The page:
March 13 (Reuters) - People who have quit smoking have a lower chance of suffering a heart attack or stroke than current smokers, even if they put on a few extra kilos in the process, according to an international study.
The long-term cardiovascular benefits of kicking the smoking habit have been well-established, but researchers whose report appeared in the Journal of the American Medical Association said that it's been unclear how the weight gain that often accompanies quitting fits into the picture.
"Weight gain is a real concern for smokers who want to quit and this might not only be an aesthetic one," said Carole Clair, from the University of Lausanne in Switzerland and Massachusetts General Hospital in Boston.
"Overweight and obesity are risk factors for coronary heart disease, and it has been a concern that especially among people already at risk for (cardiovascular disease), weight gain following smoking cessation might cancel or at least decrease the benefits of smoking cessation," she added.
Smokers' heart rate and other body functions are revved up by nicotine, which may cause them to burn slightly more calories than nonsmoker - so when they quit, their metabolisms slow down. Recent quitters tend to compensate for nicotine withdrawal by snacking, according to Clair - hence the weight gain.
She and her colleagues analyzed data from a long-term study of 3,251 people who took health surveys every four years between 1984 and 2011. At the onset, just under one-third of those participants were smokers.
Over an average of 25 years, 631 of all participants suffered a heart attack or stroke, or developed heart failure or another type of cardiovascular disease.
Both people who said they'd quit smoking since their last check-in, and longer-term quitters, were about half as likely to have heart problems as those who were still using cigarettes.
Quitters gained an average of 2.7 to 3.6 kilograms (6 to 8 lbs) after kicking the habit, consistent with past research. But quit-related weight gain had no clear effect on cardiovascular health, the team wrote.
"It's an understandable concern - might that weight gain offset the benefits that are known for quitting smoking?" said Michael Fiore from the University of Wisconsin School of Medicine and Public Health in Madison, who co-wrote a commentary published with the study.
"This is a good news story. You can be assured that if you quit smoking, even with a little bit of weight gain, you're going to achieve important health benefits."
He and colleague Timothy Baker pointed out in their commentary that the new study couldn't zero in on the small proportion of people who gain more than 9 kg (20 lbs) during a quit attempt. It's possible those former smokers might still be at risk for health problems tied to weight gain.
Even if adding a few kilos seems to be okay heart-wise, Fiore said there are steps quitters can take to try to keep off extra weight.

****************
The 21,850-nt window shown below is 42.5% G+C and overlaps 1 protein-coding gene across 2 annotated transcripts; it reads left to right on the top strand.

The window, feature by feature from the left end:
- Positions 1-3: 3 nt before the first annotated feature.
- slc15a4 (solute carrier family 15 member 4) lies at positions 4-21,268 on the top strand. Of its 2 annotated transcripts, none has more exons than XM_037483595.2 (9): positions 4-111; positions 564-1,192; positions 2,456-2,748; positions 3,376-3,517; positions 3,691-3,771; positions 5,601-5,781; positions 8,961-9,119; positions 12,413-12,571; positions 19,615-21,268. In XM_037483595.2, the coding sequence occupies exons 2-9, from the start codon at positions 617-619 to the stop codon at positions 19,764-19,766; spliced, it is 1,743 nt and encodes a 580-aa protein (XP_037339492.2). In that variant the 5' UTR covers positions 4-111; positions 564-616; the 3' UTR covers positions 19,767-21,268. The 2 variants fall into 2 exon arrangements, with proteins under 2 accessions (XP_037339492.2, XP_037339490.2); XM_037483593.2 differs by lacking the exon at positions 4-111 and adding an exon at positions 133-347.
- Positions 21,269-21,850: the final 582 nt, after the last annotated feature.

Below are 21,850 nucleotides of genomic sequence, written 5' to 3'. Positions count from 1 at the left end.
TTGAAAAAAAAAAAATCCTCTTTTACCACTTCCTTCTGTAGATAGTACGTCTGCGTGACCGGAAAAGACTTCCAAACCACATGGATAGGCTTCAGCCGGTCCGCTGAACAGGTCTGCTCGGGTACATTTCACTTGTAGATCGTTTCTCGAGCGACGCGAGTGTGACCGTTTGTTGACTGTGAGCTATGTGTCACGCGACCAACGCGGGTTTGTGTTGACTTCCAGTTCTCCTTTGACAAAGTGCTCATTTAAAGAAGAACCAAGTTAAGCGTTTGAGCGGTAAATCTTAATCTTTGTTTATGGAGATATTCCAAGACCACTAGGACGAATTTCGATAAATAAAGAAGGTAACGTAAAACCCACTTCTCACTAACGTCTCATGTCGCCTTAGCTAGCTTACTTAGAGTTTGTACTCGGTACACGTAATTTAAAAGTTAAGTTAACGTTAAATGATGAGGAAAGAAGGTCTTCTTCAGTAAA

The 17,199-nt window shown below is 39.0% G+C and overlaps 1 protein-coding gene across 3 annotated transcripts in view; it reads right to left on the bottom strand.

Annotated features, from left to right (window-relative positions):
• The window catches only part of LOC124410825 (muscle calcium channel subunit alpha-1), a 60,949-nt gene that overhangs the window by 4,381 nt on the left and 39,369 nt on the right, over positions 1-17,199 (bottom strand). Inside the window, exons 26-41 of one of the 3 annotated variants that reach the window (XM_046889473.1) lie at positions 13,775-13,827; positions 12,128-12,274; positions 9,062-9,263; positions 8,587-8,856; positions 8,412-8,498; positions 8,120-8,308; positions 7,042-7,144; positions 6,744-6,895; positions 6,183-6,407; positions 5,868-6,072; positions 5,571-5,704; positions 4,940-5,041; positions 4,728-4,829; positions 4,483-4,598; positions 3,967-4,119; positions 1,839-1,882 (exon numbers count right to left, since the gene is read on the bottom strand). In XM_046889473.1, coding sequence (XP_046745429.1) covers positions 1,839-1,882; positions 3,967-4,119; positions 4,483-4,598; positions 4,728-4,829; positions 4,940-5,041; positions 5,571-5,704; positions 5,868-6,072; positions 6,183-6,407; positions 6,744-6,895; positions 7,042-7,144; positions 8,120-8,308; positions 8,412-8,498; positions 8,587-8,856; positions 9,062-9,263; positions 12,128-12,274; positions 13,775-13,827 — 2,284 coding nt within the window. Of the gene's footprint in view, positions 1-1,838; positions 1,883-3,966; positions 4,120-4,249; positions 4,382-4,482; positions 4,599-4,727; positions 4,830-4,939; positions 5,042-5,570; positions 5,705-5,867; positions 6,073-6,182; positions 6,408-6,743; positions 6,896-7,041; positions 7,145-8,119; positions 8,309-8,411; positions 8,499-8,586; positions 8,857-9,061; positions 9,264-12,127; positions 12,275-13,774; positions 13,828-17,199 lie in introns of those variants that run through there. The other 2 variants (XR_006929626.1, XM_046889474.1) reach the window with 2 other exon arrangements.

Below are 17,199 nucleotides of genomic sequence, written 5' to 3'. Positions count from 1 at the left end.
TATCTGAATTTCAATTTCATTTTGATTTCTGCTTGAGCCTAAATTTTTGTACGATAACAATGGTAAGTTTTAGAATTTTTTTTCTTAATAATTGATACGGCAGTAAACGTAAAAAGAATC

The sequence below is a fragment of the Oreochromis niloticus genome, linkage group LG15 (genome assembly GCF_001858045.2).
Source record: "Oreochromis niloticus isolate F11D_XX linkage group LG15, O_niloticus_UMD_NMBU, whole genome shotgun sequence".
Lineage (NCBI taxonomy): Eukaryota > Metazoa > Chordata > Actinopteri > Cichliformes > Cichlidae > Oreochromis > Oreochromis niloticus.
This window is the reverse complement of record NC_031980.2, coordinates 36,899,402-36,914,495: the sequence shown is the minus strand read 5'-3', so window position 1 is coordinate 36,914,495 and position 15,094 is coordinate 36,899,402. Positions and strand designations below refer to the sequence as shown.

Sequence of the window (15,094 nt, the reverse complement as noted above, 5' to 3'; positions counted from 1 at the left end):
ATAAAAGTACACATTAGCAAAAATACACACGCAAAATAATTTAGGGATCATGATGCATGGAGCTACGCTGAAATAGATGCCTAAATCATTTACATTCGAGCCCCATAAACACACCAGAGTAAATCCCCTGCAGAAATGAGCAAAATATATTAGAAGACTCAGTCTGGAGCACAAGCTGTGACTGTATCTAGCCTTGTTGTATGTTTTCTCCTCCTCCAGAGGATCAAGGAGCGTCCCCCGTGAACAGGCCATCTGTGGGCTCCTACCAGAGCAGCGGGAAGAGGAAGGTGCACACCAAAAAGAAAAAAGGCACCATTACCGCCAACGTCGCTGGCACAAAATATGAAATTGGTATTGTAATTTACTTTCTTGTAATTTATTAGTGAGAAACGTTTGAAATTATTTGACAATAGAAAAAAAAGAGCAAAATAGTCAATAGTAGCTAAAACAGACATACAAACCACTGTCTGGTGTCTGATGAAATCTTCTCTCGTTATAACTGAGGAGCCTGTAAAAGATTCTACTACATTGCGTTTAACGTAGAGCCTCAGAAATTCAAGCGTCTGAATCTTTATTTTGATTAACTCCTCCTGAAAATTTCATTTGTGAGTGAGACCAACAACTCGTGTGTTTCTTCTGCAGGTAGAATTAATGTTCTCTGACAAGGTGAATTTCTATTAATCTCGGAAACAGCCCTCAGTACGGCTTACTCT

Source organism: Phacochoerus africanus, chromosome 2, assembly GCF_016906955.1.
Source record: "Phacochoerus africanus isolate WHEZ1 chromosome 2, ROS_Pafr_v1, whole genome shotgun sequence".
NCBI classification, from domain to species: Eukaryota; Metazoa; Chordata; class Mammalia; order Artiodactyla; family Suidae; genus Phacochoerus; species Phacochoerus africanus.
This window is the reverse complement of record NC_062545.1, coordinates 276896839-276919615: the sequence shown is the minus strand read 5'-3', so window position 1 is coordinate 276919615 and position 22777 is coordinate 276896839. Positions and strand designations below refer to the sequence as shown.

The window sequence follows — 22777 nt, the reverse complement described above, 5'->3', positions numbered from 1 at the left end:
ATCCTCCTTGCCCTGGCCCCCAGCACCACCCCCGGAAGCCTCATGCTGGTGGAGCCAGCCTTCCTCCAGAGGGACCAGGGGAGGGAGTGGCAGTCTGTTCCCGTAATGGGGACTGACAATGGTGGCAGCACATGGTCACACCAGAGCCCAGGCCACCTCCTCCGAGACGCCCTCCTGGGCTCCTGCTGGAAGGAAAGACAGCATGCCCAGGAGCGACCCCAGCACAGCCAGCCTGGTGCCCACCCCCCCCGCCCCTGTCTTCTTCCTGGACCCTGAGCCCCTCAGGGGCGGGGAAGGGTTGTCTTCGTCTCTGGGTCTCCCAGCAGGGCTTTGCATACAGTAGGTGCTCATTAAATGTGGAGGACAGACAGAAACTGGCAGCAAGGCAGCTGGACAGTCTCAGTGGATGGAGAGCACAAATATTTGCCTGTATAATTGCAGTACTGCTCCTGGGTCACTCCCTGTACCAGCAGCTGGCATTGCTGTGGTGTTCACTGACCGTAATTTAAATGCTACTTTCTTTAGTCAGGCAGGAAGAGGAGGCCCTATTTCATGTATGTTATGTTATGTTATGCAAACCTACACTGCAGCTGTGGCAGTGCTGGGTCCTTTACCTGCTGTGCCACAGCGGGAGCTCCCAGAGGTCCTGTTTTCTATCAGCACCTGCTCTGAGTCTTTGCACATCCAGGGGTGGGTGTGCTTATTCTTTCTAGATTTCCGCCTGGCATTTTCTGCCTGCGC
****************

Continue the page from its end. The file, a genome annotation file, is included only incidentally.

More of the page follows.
"We know that nicotine is an appetite suppressant, and when people quit smoking they often have an urge to eat more food," he said. "What we need to do is ensure that the foods we're eating are low-fat, low-calories foods."
In addition, building a little more exercise into daily routines can also blunt weight gain, while nicotine gums or lozenges might also help keep weight gain under control. http://bit.ly/JjFzqx (Reporting from New York by Genevra Pittman at Reuters Health; editing by Elaine Lies)
Also on HuffPost:
You'll Be Less Anxious
Even though smokers may believe taking a long drag on a cigarette can help to calm nerves, a British study published earlier this year suggests that <em>quitting</em> can actually decrease anxiety more over the long-term. "People who achieve abstinence experience a <a href="http://www.cbc.ca/news/health/story/2013/01/02/smoking-quit-anxiety.html">marked reduction in anxiety</a> whereas those who fail to quit experience a modest increase in the long term," researchers wrote in the British Journal of Psychiatry study, as reported by CBC News. Similarly, a 2010 study in the journal Addiction showed that <a href="http://www.reuters.com/article/2010/06/17/us-smoking-idUSTRE65G0CX20100617">perceived stress decreased</a> for people who quit smoking for a year after hospitalization for heart disease, Reuters reported.
Your Mouth Will Thank You
Quitting the habit could dramatically <a href="http://consumer.healthday.com/Article.asp?AID=661533">decrease your risk of dental problems</a> like cavities and gum disease, and even more dangerous conditions like oral cancer, according to a study from the Centers for Disease Control and Prevention. HealthDay reported that <a href="http://consumer.healthday.com/Article.asp?AID=661533">compared with former smokers</a>, smokers have a 1.5-times higher risk of developing at least three oral health conditions.
Your Sex Life Will Be Better
Here's a bedroom-related reason to quit smoking: studies have suggested a link between smoking and decreased sex drives for both men <em>and</em> women. Studies published in 2008 in the Journal of Sexual Medicine showed that nicotine can affect even <a href="http://www.ncbi.nlm.nih.gov/pubmed/17971108">nonsmoking men's</a> and <a href="http://www.ncbi.nlm.nih.gov/pubmed/18331269">women's sexual arousal</a>. And if that's not enough to convince you, well, there's also <a href="http://healthland.time.com/2011/09/15/guys-quitting-smoking-makes-it-bigger-really/">this</a>.